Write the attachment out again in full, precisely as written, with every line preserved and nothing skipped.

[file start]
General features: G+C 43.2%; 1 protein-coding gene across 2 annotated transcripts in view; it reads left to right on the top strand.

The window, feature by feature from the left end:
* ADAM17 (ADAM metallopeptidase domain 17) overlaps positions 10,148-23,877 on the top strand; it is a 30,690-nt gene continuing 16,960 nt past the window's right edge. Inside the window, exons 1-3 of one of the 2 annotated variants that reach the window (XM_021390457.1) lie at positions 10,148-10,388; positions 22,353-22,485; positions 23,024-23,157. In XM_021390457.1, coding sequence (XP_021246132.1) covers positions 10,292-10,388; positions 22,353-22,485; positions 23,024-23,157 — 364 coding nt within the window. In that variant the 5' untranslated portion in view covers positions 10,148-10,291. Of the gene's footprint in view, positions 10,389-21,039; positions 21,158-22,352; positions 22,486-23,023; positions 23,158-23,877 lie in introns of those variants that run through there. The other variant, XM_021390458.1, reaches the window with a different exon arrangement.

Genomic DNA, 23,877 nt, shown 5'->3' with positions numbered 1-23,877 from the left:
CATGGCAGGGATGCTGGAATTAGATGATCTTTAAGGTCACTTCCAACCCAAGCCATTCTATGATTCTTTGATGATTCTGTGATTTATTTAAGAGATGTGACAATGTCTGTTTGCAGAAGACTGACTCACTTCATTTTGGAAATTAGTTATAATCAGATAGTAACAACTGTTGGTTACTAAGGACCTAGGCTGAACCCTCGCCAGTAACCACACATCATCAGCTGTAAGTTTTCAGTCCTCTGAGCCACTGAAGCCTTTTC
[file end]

General features: G+C 43.2%; 1 protein-coding gene across 2 annotated transcripts in view; it reads left to right on the top strand.

The window, feature by feature from the left end:
* ADAM17 (ADAM metallopeptidase domain 17) overlaps positions 10,148-23,877 on the top strand; it is a 30,690-nt gene continuing 16,960 nt past the window's right edge. Inside the window, exons 1-3 of one of the 2 annotated variants that reach the window (XM_021390457.1) lie at positions 10,148-10,388; positions 22,353-22,485; positions 23,024-23,157. In XM_021390457.1, coding sequence (XP_021246132.1) covers positions 10,292-10,388; positions 22,353-22,485; positions 23,024-23,157 — 364 coding nt within the window. In that variant the 5' untranslated portion in view covers positions 10,148-10,291. Of the gene's footprint in view, positions 10,389-21,039; positions 21,158-22,352; positions 22,486-23,023; positions 23,158-23,877 lie in introns of those variants that run through there. The other variant, XM_021390458.1, reaches the window with a different exon arrangement.

Genomic DNA, 23,877 nt, shown 5'->3' with positions numbered 1-23,877 from the left:
CATGGCAGGGATGCTGGAATTAGATGATCTTTAAGGTCACTTCCAACCCAAGCCATTCTATGATTCTTTGATGATTCTGTGATTTATTTAAGAGATGTGACAATGTCTGTTTGCAGAAGACTGACTCACTTCATTTTGGAAATTAGTTATAATCAGATAGTAACAACTGTTGGTTACTAAGGACCTAGGCTGAACCCTCGCCAGTAACCACACATCATCAGCTGTAAGTTTTCAGTCCTCTGAGCCACTGAAGCCTTTTC